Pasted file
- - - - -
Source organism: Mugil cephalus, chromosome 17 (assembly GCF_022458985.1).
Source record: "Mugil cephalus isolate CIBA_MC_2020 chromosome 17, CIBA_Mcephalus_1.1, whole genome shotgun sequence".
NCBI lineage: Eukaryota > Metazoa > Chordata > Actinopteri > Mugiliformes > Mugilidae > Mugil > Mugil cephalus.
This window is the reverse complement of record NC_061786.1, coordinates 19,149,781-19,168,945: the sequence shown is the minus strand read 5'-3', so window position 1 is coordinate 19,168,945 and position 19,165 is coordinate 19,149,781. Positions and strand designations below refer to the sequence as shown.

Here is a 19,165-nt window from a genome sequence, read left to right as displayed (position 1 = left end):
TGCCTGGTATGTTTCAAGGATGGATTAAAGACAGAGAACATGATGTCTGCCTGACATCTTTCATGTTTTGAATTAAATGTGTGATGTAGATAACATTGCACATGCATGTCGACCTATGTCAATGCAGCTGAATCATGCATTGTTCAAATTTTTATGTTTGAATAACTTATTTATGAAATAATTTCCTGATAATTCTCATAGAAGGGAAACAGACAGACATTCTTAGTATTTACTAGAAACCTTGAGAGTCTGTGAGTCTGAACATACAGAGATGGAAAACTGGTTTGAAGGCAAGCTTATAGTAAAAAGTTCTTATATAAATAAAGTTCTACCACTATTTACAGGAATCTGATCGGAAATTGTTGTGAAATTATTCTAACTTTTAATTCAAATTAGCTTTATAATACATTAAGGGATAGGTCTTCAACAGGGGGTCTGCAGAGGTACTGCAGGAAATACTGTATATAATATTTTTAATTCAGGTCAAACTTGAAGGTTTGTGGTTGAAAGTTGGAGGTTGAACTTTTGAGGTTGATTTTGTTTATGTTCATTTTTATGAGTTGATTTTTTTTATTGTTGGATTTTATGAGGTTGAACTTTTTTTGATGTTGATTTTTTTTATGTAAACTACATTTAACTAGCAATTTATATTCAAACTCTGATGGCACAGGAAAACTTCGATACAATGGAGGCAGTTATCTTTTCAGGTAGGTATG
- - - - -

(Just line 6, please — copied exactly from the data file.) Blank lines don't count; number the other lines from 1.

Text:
TGCCTGGTATGTTTCAAGGATGGATTAAAGACAGAGAACATGATGTCTGCCTGACATCTTTCATGTTTTGAATTAAATGTGTGATGTAGATAACATTGCACATGCATGTCGACCTATGTCAATGCAGCTGAATCATGCATTGTTCAAATTTTTATGTTTGAATAACTTATTTATGAAATAATTTCCTGATAATTCTCATAGAAGGGAAACAGACAGACATTCTTAGTATTTACTAGAAACCTTGAGAGTCTGTGAGTCTGAACATACAGAGATGGAAAACTGGTTTGAAGGCAAGCTTATAGTAAAAAGTTCTTATATAAATAAAGTTCTACCACTATTTACAGGAATCTGATCGGAAATTGTTGTGAAATTATTCTAACTTTTAATTCAAATTAGCTTTATAATACATTAAGGGATAGGTCTTCAACAGGGGGTCTGCAGAGGTACTGCAGGAAATACTGTATATAATATTTTTAATTCAGGTCAAACTTGAAGGTTTGTGGTTGAAAGTTGGAGGTTGAACTTTTGAGGTTGATTTTGTTTATGTTCATTTTTATGAGTTGATTTTTTTTATTGTTGGATTTTATGAGGTTGAACTTTTTTTGATGTTGATTTTTTTTATGTAAACTACATTTAACTAGCAATTTATATTCAAACTCTGATGGCACAGGAAAACTTCGATACAATGGAGGCAGTTATCTTTTCAGGTAGGTATG